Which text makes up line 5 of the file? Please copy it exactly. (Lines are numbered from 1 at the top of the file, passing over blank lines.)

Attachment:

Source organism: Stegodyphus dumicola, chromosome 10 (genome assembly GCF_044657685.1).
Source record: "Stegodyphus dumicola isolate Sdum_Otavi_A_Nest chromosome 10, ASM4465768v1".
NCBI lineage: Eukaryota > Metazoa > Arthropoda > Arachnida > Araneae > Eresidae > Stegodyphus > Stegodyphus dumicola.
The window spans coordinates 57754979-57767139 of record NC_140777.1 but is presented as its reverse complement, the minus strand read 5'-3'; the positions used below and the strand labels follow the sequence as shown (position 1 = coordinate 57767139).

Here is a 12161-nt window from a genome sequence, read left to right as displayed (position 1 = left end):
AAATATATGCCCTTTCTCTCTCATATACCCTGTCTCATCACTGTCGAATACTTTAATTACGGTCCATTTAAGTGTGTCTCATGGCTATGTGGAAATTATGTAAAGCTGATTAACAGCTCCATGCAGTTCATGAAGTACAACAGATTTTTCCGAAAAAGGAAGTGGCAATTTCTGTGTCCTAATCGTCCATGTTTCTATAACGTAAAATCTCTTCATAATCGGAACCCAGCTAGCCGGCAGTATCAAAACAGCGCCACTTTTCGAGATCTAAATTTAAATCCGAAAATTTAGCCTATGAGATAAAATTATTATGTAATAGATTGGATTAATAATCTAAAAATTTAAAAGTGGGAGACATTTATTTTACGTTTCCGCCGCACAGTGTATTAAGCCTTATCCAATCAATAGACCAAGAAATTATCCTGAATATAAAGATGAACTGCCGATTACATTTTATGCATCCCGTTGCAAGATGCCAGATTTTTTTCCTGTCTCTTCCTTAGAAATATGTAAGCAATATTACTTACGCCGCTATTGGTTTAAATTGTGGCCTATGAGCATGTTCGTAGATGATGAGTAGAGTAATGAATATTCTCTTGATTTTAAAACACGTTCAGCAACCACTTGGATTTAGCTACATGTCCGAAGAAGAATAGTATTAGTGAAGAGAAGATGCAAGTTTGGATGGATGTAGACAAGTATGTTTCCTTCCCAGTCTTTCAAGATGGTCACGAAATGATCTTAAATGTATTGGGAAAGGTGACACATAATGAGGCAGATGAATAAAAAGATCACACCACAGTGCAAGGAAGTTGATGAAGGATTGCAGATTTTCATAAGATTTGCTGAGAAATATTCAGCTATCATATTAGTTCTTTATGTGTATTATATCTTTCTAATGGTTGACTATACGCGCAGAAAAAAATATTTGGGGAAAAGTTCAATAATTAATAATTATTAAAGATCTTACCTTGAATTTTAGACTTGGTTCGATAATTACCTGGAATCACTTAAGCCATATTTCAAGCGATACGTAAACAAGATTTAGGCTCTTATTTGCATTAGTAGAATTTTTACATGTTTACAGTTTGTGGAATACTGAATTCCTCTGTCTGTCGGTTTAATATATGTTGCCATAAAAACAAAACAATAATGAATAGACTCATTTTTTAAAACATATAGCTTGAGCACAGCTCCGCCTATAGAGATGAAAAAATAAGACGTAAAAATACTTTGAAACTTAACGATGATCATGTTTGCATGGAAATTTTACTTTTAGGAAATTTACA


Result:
Here is a 12161-nt window from a genome sequence, read left to right as displayed (position 1 = left end):